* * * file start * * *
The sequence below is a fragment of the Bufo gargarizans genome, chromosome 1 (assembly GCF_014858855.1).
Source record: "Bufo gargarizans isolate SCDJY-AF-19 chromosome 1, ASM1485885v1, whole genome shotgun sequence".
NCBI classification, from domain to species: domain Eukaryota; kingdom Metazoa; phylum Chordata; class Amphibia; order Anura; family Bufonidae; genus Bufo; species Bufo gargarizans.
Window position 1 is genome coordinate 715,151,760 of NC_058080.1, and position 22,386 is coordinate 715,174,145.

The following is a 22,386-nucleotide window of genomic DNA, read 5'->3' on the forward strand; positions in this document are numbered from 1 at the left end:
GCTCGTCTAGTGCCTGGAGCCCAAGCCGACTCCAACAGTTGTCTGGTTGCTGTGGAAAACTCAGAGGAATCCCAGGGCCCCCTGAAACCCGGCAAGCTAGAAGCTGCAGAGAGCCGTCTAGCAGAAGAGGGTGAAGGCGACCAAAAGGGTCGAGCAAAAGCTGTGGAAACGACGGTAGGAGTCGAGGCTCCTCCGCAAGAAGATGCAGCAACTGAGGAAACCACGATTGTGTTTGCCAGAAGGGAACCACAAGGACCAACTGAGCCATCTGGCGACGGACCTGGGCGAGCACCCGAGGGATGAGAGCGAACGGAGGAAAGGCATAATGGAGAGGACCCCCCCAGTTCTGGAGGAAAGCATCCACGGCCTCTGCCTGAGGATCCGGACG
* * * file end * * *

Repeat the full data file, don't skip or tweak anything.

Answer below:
The sequence below is a fragment of the Bufo gargarizans genome, chromosome 1 (assembly GCF_014858855.1).
Source record: "Bufo gargarizans isolate SCDJY-AF-19 chromosome 1, ASM1485885v1, whole genome shotgun sequence".
NCBI classification, from domain to species: domain Eukaryota; kingdom Metazoa; phylum Chordata; class Amphibia; order Anura; family Bufonidae; genus Bufo; species Bufo gargarizans.
Window position 1 is genome coordinate 715,151,760 of NC_058080.1, and position 22,386 is coordinate 715,174,145.

The following is a 22,386-nucleotide window of genomic DNA, read 5'->3' on the forward strand; positions in this document are numbered from 1 at the left end:
GCTCGTCTAGTGCCTGGAGCCCAAGCCGACTCCAACAGTTGTCTGGTTGCTGTGGAAAACTCAGAGGAATCCCAGGGCCCCCTGAAACCCGGCAAGCTAGAAGCTGCAGAGAGCCGTCTAGCAGAAGAGGGTGAAGGCGACCAAAAGGGTCGAGCAAAAGCTGTGGAAACGACGGTAGGAGTCGAGGCTCCTCCGCAAGAAGATGCAGCAACTGAGGAAACCACGATTGTGTTTGCCAGAAGGGAACCACAAGGACCAACTGAGCCATCTGGCGACGGACCTGGGCGAGCACCCGAGGGATGAGAGCGAACGGAGGAAAGGCATAATGGAGAGGACCCCCCCAGTTCTGGAGGAAAGCATCCACGGCCTCTGCCTGAGGATCCGGACG